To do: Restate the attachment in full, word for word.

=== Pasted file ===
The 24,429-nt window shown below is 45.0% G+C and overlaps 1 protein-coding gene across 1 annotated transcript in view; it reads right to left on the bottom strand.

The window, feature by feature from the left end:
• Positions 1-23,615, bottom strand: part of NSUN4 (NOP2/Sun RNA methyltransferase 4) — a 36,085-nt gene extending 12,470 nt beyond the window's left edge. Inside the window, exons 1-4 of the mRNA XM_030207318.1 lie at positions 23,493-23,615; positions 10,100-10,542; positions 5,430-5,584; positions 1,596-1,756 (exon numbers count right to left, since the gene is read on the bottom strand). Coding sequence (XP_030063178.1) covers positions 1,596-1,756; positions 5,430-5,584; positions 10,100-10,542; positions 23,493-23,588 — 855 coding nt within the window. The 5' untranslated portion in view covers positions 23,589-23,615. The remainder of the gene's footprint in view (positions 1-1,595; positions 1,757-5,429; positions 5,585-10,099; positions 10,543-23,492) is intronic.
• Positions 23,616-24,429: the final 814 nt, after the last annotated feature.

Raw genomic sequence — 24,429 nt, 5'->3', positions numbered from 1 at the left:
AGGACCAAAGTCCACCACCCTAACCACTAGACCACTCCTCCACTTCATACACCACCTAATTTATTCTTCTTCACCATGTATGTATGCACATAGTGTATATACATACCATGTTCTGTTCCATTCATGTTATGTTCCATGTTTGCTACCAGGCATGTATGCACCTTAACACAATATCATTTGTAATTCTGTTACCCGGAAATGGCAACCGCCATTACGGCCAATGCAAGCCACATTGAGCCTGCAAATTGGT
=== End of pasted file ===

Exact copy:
The 24,429-nt window shown below is 45.0% G+C and overlaps 1 protein-coding gene across 1 annotated transcript in view; it reads right to left on the bottom strand.

The window, feature by feature from the left end:
• Positions 1-23,615, bottom strand: part of NSUN4 (NOP2/Sun RNA methyltransferase 4) — a 36,085-nt gene extending 12,470 nt beyond the window's left edge. Inside the window, exons 1-4 of the mRNA XM_030207318.1 lie at positions 23,493-23,615; positions 10,100-10,542; positions 5,430-5,584; positions 1,596-1,756 (exon numbers count right to left, since the gene is read on the bottom strand). Coding sequence (XP_030063178.1) covers positions 1,596-1,756; positions 5,430-5,584; positions 10,100-10,542; positions 23,493-23,588 — 855 coding nt within the window. The 5' untranslated portion in view covers positions 23,589-23,615. The remainder of the gene's footprint in view (positions 1-1,595; positions 1,757-5,429; positions 5,585-10,099; positions 10,543-23,492) is intronic.
• Positions 23,616-24,429: the final 814 nt, after the last annotated feature.

Raw genomic sequence — 24,429 nt, 5'->3', positions numbered from 1 at the left:
AGGACCAAAGTCCACCACCCTAACCACTAGACCACTCCTCCACTTCATACACCACCTAATTTATTCTTCTTCACCATGTATGTATGCACATAGTGTATATACATACCATGTTCTGTTCCATTCATGTTATGTTCCATGTTTGCTACCAGGCATGTATGCACCTTAACACAATATCATTTGTAATTCTGTTACCCGGAAATGGCAACCGCCATTACGGCCAATGCAAGCCACATTGAGCCTGCAAATTGGT